Solar storm that caused auroras on Mars observed by Mars orbiters, rover

High radiation levels detected on Mars for two days following solar storm.
By Laurel Kornfeld | Oct 05, 2017
A powerful solar storm that caused global auroras on Mars was observed by NASA spacecraft orbiting Mars, especially the Mars Atmosphere and Volatile Evolution (MAVEN) probe, and by the Mars Science Laboratory's (MSL)Curiosity rover'sRadiation Assessment Detector (RAD).

MAVEN is operated by the University of Colorado at Boulder (CU Boulder) while MSL RAD is run by the Southwest Research Institute (SwRI) in Boulder, Colorado.

The solar storm occurred on September 11 and produced an aurora 25 times brighter than any ever seen by MAVEN, which has studied the interaction between Mars' atmosphere and the solar wind for three years.

"When a solar storm hits the Martian atmosphere, it can trigger auroras that light up the whole planet in ultraviolet light," stated MAVEN Imaging Ultraviolet Spectrograph team member Sonal Jain of CU Boulder's Laboratory for Atmospheric and Space Physics.

Scientists were surprised by the solar activity, which occurred at a time in the 11-year solar cycle that is usually quiet, on approach to solar minimum.

Several storms have recently erupted on the Sun's surface. The storm that produced the auroras on Mars was observed from Earth in spite of the fact that Earth and Mars are currently on opposite sides of the Sun.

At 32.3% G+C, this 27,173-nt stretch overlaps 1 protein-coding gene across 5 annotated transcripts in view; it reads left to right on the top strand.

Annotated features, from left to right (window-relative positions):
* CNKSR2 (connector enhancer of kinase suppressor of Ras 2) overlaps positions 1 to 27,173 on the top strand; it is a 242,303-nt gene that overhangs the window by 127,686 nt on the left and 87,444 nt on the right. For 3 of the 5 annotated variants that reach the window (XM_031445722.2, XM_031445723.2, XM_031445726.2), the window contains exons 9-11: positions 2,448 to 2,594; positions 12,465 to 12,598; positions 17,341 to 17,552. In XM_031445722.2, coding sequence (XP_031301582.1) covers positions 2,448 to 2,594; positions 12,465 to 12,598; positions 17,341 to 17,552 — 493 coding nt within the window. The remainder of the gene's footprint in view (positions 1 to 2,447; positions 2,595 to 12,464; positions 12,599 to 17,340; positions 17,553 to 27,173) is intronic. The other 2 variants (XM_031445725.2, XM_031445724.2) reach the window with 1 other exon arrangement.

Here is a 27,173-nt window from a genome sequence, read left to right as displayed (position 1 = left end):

On the Martian surface, NASA's Curiosity rover's RAD measured radiation levels twice as high as any detected since its 2012 landing.

"NASA's distributed set of science missions is in the right place to detect activity on the Sun and examine the effects of such solar events at Mars as never possible before," noted MAVEN Program Scientist Elsayed Talaat.

Radiation measurements by Curiosity's RAD are assisting scientists in assessing the planet's habitability as well as planning for the safety of future astronauts.

Strong solar storms like those in September significantly increase the level of radiation that comes through the Martian atmosphere to its surface. Interactions between this radiation and the atmosphere produce secondary particles from which astronauts will need shielding.

"If you were outdoors on a Mars walk and learned that an event like this was imminent, you would definitely want to take shelter, just as you would if you were on a space walk outside the International Space Station (ISS). To protect our astronauts on Mars in the future, we need to continue to provide this type of space weather monitoring there," said RAD Principal Investigator Don Hassler, also of SwRI Boulder.

Because Mars has no magnetic field, auroras produced by solar storms can cover the entire planet. On Earth, such auroras are usually confined to the polar regions.

Solar storms may also be responsible for the loss of Mars' atmosphere in the solar system's early years. Atmospheric loss is believed to be one of the reasons the planet changed from wet to dry.

The aurora was also detected by instruments on NASA's Mars Odyssey orbiter and Mars Reconnaissance Orbiter and by the European Space Agency's (ESA) Mars Express orbiter.


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